Then, with great trepidation, I head for the kitchen. The display on the stove looks like the instrument panel in a 747. I punch several flat keys on the panel and each of them beeps back at me. Lights flash. The time on the digital readout flashes. It is 9:45. I push an arrow. The arrow points up. The time on the display changes by an hour. In the right direction. I am pleased. It is 10:45.

Next, the computer. It is a cleverly designed machine, with a thin metallic body. What could possibly go wrong?

I go to the control panel and click on a few things. For instance, a box labeled “Time.” A tiny digital display appears on the screen. It is ticking off hours, minutes, seconds. I highlight the hour, delete the number and replace it with another. I key the save function and the screen of the computer flickers. Suddenly, I am looking at a message.

“Are you sure you want to erase your hard drive?”

Heavens.

I click the box labeled “no.”

The computer asks me: “Do you want to save your changes?”

What did I change?

Adrenaline floods my system. I seize up. If I tell the computer to save my changes, what will it do? Did I alter something without knowing what I did, something of enormous importance? Like Kathy’s files and records? If I tell the computer not to save the changes, are my life’s writings instantly translated into Aramaic, never to return to the mother tongue?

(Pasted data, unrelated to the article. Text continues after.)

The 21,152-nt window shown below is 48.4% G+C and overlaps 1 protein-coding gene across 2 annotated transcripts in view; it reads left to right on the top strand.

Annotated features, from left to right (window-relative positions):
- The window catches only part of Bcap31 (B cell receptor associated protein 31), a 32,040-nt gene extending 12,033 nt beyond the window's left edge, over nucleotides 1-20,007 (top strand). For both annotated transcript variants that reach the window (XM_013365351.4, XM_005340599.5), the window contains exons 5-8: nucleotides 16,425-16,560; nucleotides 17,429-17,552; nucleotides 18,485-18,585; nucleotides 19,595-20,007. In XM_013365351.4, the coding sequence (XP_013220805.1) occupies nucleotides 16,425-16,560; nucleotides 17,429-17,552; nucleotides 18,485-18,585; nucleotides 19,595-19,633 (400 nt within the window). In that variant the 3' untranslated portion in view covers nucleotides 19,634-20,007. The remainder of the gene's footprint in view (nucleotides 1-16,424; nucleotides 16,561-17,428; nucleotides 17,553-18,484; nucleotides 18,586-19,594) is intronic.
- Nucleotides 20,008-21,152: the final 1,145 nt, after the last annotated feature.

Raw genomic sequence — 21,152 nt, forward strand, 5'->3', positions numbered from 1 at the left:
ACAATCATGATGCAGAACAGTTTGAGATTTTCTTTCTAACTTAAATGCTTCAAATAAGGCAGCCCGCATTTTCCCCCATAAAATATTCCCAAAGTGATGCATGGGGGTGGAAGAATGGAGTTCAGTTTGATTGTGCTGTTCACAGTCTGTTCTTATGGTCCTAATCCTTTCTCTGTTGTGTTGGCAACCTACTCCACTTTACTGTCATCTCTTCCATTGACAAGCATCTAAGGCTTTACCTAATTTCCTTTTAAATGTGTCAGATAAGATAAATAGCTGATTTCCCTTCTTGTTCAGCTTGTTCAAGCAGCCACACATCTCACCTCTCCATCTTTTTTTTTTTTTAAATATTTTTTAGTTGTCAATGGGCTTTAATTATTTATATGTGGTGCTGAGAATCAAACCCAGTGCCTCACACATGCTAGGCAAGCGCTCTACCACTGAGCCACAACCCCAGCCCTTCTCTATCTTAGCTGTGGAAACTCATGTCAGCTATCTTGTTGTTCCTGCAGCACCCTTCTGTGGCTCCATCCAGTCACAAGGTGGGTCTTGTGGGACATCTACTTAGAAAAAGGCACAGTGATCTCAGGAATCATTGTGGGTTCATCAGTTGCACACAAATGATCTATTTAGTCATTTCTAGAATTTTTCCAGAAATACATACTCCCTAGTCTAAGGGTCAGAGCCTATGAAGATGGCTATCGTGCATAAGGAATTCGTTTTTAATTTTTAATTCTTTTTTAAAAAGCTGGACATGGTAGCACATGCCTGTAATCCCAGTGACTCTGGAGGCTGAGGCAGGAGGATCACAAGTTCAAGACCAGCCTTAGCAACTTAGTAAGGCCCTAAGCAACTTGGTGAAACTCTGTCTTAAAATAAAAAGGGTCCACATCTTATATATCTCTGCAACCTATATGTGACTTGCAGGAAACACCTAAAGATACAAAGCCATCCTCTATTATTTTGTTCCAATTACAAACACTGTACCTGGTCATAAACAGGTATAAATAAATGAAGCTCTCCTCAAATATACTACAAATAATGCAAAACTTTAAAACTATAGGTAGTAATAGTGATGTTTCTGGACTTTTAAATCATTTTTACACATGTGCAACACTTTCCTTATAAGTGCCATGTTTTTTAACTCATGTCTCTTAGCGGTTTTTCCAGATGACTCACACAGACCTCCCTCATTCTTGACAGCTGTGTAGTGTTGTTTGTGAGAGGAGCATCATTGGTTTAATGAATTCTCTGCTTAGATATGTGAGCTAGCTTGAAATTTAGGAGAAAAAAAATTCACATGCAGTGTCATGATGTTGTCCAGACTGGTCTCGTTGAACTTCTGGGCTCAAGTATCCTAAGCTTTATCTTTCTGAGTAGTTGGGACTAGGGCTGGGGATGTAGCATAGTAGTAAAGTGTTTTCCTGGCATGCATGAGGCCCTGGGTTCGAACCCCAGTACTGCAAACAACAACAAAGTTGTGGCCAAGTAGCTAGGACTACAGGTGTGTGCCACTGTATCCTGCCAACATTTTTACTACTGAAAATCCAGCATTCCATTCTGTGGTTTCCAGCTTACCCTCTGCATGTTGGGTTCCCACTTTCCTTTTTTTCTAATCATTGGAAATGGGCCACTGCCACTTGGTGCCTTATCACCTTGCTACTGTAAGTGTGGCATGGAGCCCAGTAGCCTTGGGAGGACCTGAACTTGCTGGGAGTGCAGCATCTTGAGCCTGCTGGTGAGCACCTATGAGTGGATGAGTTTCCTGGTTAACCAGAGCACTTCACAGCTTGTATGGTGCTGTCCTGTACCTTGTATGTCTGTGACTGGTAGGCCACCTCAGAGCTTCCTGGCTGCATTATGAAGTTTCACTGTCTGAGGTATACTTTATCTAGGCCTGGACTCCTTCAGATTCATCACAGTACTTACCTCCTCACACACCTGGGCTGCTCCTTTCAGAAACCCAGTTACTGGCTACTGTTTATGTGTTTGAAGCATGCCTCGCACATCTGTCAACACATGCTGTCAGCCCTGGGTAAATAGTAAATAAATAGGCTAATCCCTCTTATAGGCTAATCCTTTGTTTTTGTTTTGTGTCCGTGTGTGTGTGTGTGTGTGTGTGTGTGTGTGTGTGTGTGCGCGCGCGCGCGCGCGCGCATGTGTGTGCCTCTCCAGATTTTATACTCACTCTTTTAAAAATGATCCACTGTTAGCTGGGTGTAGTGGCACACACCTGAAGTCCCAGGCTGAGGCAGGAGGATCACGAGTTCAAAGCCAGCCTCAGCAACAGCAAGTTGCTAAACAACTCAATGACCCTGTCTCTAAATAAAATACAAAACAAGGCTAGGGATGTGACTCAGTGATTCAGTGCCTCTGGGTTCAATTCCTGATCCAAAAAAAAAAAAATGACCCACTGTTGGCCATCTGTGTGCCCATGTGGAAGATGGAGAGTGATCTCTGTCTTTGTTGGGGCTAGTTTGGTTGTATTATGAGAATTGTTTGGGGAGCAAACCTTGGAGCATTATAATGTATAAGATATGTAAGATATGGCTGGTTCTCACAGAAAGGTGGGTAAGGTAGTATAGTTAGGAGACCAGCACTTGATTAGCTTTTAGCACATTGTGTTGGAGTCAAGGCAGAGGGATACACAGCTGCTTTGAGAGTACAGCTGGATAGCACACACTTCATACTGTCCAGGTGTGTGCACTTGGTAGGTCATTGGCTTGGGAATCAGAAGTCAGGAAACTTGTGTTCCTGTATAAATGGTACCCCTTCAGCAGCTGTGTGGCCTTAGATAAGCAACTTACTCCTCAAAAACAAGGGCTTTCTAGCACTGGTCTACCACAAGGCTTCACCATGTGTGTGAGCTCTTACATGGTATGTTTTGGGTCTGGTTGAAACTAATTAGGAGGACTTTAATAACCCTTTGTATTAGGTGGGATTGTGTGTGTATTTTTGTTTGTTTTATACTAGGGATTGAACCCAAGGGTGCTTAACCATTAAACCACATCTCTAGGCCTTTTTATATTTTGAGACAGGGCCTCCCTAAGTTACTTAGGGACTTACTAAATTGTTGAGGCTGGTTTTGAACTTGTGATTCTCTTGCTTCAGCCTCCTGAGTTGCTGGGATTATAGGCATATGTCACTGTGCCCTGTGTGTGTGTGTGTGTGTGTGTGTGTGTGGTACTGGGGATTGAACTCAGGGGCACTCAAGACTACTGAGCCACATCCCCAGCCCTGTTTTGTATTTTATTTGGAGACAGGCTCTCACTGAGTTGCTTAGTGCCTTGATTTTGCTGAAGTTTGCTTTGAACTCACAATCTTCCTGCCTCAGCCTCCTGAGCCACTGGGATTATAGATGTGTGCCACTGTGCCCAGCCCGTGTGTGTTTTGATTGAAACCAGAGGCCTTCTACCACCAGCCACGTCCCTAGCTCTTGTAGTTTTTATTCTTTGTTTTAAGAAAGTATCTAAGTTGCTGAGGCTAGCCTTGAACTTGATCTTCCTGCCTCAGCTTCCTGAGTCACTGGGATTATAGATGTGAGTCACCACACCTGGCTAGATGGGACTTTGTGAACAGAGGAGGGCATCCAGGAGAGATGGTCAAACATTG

I decide the wise thing is to leave the computer on. Until the machine decides what is best. It is much smarter than I am; it will do the right thing.

Finally, I deal with the clock on the VCR, in the living room. This is the master clock, since it sits directly below the television — the hearth of the modern home.

I locate the VCR remote control and push the power button. The screen on the television turns a bright blue — a serene, cerulean hue. I begin to hit buttons on the remote at random, hoping for a miracle. The color on the screen shifts to an alarming alizarin crimson. I scroll through a set of instructions in Spanish and move from there to what appear to be Korean characters. A row of letters, each of which looks like a poorly constructed house, is blinking, radiating rings that look like gas shells given off by exploding stars. I assume I should find a way to transit out of this electronic hinterland and seek safer haven.

Finally, after I cue three more colors and two more languages, a digital clock appears on the screen. I use the arrows on the remote to maneuver to the hour number. I press the up button and, bingo, the number is increased by one. I turn off the VCR and settle back to watch some TV before I go to bed. I tune to the Food Network and, across the top of the screen appears a date and time.

It is 111 o’clock and 340 minutes … February, 2301.

The date and time begin to flash on and off. I cannot make them go away.

The next morning, the stove wakes me. It is beeping.

I turn on the television. It is 119 o’clock and 214 minutes.

Kathy is due home late in the afternoon, around 126:150. It is obvious I am not going to correct my digital errors. Kathy will have to recruit a nerd to undo the damage.

I will make her a dinner of comfort food, to soothe her after a long drive and soften her discovery of the destruction of her well-ordered universe.

Meat loaf. That’s comfort.

I figure I’ll roast some new potatoes and steam a bunch of asparagus.

I’ll do it as soon as I find a way to fix the stove. At exactly 9:45 (120:130 on the television clock) in the morning, the broiler and all four burners went on and I can’t turn them off.

I shudder at the prospect of changing the clock in my truck.

I wonder what Bergson would do?